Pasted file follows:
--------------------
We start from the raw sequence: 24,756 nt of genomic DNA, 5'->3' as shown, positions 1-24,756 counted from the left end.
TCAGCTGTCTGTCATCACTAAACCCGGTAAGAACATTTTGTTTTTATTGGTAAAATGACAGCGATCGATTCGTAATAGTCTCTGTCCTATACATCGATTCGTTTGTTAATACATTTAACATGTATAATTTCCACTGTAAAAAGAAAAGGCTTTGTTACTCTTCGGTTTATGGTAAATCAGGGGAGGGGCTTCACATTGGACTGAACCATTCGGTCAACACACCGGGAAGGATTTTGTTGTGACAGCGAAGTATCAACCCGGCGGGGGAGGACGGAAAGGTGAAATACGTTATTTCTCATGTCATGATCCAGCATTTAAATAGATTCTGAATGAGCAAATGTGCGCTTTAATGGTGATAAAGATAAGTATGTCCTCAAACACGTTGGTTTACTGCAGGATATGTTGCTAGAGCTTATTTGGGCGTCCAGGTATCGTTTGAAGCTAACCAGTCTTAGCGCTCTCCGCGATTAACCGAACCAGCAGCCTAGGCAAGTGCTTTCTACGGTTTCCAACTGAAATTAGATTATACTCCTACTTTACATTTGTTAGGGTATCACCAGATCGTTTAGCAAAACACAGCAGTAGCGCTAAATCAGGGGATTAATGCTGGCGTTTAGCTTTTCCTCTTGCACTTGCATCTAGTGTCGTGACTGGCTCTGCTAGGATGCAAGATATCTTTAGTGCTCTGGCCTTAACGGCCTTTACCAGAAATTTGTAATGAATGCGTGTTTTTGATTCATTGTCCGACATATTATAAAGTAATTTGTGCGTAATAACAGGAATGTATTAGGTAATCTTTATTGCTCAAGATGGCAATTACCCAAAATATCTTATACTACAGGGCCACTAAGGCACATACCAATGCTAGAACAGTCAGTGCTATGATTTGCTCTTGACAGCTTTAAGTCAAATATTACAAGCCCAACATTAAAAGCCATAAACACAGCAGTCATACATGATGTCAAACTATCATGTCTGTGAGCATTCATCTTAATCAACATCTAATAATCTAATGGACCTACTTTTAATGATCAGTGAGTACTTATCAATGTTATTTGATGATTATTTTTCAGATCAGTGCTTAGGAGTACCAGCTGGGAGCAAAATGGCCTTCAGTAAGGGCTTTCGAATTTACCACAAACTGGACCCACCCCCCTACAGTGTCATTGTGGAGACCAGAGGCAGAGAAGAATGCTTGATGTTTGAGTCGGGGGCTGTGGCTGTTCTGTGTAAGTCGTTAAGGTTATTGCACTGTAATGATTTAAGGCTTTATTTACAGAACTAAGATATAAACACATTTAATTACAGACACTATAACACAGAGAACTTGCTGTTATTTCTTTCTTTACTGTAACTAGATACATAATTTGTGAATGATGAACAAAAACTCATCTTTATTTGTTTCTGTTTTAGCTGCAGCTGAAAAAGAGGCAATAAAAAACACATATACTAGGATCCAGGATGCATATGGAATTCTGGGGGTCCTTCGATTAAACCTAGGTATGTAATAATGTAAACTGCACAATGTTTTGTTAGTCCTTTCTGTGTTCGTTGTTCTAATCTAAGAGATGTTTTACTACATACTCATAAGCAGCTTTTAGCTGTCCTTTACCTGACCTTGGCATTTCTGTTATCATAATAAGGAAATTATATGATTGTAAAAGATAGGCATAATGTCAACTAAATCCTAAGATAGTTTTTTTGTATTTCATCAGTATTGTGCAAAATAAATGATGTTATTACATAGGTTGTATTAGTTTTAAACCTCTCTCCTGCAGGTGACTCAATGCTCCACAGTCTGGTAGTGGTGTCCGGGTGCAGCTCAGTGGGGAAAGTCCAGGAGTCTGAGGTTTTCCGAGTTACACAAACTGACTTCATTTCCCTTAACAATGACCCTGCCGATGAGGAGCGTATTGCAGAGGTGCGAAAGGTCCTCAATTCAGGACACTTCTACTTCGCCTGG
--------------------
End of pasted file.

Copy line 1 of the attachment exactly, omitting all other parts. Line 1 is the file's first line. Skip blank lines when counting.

We start from the raw sequence: 24,756 nt of genomic DNA, 5'->3' as shown, positions 1-24,756 counted from the left end.